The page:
I’ve been having a bit of fun with my new clays, I haven’t used copper or bronze clay before, I was surprised how different they are from each other and silver clay. I had them drying slowly so they wouldn’t warp, then the sun came out when I wasn’t looking. Let’s hope I can flatten them once fired.
I’m interested in creating patinas, and burnishing the high points, I have the cocoa shell for firing the bronze clay, it should fire with interesting colours. Also I have some ammonia salt and vinegar to try. I was just reading in art jewellery about using sauerkraut to create a patina, so maybe I’ll be looking in the Polish section at Tescos.
Here they are ready for firing
I fired the copper clay this morning, you put it into a preheated kiln at 970C , what they don’t tell you is your shelf paper catches fire very quickly at that temperature.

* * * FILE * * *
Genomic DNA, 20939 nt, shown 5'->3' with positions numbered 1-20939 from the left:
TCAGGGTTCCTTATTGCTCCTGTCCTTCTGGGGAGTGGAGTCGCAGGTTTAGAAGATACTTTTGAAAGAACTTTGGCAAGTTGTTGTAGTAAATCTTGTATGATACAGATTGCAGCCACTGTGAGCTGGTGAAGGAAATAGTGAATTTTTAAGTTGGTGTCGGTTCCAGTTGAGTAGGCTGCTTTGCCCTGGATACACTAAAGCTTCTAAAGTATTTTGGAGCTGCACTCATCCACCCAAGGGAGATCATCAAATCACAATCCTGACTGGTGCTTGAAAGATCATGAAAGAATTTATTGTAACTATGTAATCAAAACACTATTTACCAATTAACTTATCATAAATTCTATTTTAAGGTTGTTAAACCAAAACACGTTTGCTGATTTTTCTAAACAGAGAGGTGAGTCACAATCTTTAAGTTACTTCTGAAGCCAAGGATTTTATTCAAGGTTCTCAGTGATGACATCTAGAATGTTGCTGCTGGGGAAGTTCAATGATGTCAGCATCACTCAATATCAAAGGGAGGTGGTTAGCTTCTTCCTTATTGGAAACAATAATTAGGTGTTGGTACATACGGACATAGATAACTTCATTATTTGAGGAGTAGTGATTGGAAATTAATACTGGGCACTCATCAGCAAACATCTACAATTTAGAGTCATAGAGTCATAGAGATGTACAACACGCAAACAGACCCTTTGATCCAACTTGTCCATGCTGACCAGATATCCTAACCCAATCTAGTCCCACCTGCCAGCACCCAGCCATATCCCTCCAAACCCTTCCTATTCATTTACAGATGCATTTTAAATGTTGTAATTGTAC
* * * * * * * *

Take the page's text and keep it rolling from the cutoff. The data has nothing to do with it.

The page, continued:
So once fired they are quenched quickly to remove fire scale, I was surprised at how much came off. Some needed flattening with a hammer, then tumbled to polish and work harden the metal.
After firing, and a tumble
I want to try different patinas, so first the piece heat treated, I like the way patinas pick up the texture.
This one has liver of sulphur patina, one of the things I love about metal clay is the way you can almost make your own fossils.
I have some being cured with salt vinegar and ammonia, whew that doesn’t half clear the sinuses.
The firing cycle for bronze clay is quite long, they have to be fired in activated carbon, and need to be left to cool slowly so the colour develops. They were left overnight to cool down, these pieces have shrunk more than the copper clay.
I’m going to patinate these once I get my water back on later today , so more later